1. Rapinoe’s 2019 Rampage

The 2019 knockouts were thrilling for the USWNT, and no star shone brighter than Megan Rapinoe. The experienced winger erupted in the competition, with vital contributions in every single game as the U.S. advanced.

Rapinoe was the best player on the pitch, playing at her very best at 34 years old. She scored two penalties to help the USWNT past Spain in the round of 16, displaying her cool head and calm approach to the biggest moments on the biggest stage.

France came next, hosting the tournament with high expectations, but it was Rapinoe once again who proved to be the difference. She was dangerous throughout, but it was a dangerously whipped in ball from the left-hand side that flew through multiple legs and into the back of the net. She scored twice in that game to make it 2-0, and the USA would once again advance despite a late goal from the French.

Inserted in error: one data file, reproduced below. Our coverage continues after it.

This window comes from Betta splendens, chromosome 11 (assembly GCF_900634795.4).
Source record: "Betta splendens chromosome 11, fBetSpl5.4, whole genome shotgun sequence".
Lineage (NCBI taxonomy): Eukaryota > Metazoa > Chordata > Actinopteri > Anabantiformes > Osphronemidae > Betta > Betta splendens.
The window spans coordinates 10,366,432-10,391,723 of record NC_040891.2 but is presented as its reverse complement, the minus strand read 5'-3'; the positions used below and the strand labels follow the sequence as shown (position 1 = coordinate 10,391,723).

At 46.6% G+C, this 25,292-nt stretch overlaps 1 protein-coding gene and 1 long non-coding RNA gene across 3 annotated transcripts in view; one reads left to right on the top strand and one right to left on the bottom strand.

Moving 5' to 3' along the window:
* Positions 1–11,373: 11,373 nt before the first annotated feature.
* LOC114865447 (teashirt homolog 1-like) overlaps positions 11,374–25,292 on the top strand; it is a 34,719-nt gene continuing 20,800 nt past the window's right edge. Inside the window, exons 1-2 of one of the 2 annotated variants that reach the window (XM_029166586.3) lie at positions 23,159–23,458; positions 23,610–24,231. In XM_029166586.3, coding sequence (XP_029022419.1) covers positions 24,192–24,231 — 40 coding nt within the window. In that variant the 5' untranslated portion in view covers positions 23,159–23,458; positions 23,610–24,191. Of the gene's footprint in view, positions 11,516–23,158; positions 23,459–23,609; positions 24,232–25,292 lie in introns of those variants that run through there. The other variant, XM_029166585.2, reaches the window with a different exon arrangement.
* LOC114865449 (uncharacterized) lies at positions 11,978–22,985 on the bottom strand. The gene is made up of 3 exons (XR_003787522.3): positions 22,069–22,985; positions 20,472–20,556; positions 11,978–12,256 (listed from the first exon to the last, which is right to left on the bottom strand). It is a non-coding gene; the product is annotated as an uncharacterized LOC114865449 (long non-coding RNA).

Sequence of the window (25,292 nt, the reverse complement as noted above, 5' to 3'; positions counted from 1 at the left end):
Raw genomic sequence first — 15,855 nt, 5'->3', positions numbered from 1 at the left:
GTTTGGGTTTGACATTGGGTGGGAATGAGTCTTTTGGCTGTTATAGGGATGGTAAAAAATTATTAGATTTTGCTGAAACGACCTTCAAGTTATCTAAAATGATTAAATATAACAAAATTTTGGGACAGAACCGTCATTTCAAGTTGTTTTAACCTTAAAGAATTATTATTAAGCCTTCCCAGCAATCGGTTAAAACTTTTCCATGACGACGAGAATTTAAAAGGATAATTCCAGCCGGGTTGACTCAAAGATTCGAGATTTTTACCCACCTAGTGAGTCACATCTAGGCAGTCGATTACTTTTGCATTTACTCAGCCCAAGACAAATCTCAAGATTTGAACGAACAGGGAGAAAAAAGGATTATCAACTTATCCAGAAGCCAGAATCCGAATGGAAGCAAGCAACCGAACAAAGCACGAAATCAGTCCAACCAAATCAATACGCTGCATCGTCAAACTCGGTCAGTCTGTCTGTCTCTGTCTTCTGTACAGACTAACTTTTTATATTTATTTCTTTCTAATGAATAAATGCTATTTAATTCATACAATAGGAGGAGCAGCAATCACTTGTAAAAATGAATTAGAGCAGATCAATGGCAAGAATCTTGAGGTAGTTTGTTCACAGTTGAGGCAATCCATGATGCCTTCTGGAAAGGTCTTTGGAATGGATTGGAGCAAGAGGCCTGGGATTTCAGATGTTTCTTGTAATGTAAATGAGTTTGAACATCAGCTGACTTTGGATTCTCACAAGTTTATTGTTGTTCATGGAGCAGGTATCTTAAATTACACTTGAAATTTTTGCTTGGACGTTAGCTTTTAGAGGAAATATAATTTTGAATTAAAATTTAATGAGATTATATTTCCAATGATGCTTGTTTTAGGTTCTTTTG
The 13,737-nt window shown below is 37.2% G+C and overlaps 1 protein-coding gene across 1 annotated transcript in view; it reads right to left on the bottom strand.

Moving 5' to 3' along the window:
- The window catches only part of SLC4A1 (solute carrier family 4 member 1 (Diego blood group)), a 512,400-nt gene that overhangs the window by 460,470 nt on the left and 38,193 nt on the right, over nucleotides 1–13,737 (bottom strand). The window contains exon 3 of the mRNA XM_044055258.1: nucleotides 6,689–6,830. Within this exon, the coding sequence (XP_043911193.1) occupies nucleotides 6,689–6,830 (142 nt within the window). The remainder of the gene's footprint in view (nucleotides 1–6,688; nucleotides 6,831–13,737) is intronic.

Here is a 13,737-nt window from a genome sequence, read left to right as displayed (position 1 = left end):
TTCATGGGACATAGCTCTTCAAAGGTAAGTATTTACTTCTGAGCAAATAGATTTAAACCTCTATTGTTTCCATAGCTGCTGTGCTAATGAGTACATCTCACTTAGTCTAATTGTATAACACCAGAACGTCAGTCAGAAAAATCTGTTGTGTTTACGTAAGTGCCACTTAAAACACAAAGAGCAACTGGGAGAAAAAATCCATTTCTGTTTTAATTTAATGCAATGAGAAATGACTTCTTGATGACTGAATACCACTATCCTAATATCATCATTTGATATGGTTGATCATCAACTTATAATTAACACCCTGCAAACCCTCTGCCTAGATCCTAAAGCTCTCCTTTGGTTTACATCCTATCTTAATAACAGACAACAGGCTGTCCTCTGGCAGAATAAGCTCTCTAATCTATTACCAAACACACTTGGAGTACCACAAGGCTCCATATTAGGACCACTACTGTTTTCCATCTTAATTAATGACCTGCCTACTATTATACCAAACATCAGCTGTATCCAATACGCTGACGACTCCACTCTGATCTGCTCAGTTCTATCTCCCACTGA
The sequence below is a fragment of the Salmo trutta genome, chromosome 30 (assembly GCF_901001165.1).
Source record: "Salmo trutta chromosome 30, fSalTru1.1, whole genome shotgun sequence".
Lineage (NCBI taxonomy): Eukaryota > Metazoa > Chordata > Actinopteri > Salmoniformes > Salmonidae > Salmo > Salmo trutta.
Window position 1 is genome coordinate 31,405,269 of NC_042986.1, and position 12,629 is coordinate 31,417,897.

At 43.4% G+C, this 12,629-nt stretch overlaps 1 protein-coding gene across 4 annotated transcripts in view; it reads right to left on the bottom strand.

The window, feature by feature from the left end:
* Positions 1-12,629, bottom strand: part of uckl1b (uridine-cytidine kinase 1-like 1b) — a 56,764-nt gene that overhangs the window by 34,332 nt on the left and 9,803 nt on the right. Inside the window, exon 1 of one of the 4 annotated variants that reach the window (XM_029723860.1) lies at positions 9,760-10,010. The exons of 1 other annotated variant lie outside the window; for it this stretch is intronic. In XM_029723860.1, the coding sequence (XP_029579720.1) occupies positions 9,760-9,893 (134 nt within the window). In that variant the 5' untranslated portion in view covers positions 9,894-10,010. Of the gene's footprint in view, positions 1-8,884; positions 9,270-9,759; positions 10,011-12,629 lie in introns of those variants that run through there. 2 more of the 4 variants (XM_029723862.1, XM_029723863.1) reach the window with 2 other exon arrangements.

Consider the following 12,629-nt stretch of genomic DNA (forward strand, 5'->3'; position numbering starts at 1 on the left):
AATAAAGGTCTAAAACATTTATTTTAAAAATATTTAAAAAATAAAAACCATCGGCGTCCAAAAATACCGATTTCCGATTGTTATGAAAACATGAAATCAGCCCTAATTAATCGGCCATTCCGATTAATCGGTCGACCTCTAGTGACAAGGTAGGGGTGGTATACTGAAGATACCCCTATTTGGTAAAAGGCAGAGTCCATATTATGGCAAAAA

Even in the Semi Final while ruled out with a hamstring injury, Rapinoe was influencing the game from the sideline. She was almost coaching her teammates, and offering words of encouragement and tactics whenever she got the chance. She made it her mission to make it back for the final, and when the USA suited up against the Netherlands, Rapinoe was in the starting lineup. 

A second half foul in the box on Alex Morgan gave the U.S. a penalty, and Rapinoe calmly dispatched it to claim her 50th goal for her country.

Rapinoe was named the player of the match in the final, won the Golden Ball for player of the tournament, and won the Golden Boot for scoring the most goals in the competition too. Later that year she was awarded the Ballon d’Or Feminin for her form over the past year and contribution in the USWNT FIFA women’s World Cup games.

  1. 1999 Penalty Shootout in Pasadena

The 1999 World Cup final was a tense affair, and the USWNT had a lot on their shoulders going into the competition. They were hosting the tournament for the very first time, and it was the USA vs the world with more eyes on them than ever.